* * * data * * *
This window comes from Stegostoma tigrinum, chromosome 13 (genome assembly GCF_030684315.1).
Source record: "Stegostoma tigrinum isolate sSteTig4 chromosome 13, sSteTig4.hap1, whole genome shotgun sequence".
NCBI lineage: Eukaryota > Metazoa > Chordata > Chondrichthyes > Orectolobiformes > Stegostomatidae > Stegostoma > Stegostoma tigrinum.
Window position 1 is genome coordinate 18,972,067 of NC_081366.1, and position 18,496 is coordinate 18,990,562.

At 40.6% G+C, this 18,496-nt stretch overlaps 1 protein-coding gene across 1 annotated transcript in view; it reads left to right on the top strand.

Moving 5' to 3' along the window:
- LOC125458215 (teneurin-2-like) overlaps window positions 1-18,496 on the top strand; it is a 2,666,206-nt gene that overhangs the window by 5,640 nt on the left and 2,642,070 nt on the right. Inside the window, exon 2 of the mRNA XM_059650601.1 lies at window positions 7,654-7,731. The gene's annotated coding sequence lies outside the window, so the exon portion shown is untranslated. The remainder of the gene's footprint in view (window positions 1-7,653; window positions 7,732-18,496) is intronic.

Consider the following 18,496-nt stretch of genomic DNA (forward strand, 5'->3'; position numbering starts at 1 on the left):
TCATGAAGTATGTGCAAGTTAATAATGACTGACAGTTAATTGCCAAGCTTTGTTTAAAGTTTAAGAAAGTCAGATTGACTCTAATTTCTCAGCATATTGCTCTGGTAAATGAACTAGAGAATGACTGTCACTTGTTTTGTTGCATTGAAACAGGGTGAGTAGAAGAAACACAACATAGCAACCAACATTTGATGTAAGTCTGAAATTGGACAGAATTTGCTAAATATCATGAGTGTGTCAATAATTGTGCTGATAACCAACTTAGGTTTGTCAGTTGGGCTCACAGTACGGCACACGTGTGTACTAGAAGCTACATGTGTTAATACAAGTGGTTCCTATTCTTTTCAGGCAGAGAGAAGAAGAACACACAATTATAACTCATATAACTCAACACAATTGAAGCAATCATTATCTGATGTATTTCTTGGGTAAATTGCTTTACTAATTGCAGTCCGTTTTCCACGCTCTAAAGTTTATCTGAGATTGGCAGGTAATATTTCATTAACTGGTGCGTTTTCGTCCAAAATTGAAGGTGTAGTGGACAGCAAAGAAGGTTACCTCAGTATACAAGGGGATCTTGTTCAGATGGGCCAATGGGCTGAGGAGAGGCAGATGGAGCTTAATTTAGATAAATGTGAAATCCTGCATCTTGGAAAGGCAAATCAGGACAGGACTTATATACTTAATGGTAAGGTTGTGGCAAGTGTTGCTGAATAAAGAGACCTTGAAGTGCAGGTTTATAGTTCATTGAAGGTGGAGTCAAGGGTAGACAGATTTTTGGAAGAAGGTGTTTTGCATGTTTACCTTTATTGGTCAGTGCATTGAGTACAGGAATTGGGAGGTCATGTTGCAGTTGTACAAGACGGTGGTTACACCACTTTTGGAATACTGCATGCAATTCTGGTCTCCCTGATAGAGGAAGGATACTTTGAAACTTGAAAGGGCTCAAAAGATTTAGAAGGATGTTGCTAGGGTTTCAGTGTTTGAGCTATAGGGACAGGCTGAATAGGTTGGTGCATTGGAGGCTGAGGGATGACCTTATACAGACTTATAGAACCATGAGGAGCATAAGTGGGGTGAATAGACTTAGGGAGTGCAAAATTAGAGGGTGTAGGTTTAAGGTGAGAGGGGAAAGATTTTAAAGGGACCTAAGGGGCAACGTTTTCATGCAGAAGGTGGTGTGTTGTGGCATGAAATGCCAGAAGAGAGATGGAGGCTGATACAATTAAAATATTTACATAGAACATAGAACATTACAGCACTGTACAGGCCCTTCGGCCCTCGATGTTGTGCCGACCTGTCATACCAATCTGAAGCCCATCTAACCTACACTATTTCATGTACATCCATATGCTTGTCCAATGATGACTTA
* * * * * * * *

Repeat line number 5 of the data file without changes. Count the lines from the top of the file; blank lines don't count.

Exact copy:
At 40.6% G+C, this 18,496-nt stretch overlaps 1 protein-coding gene across 1 annotated transcript in view; it reads left to right on the top strand.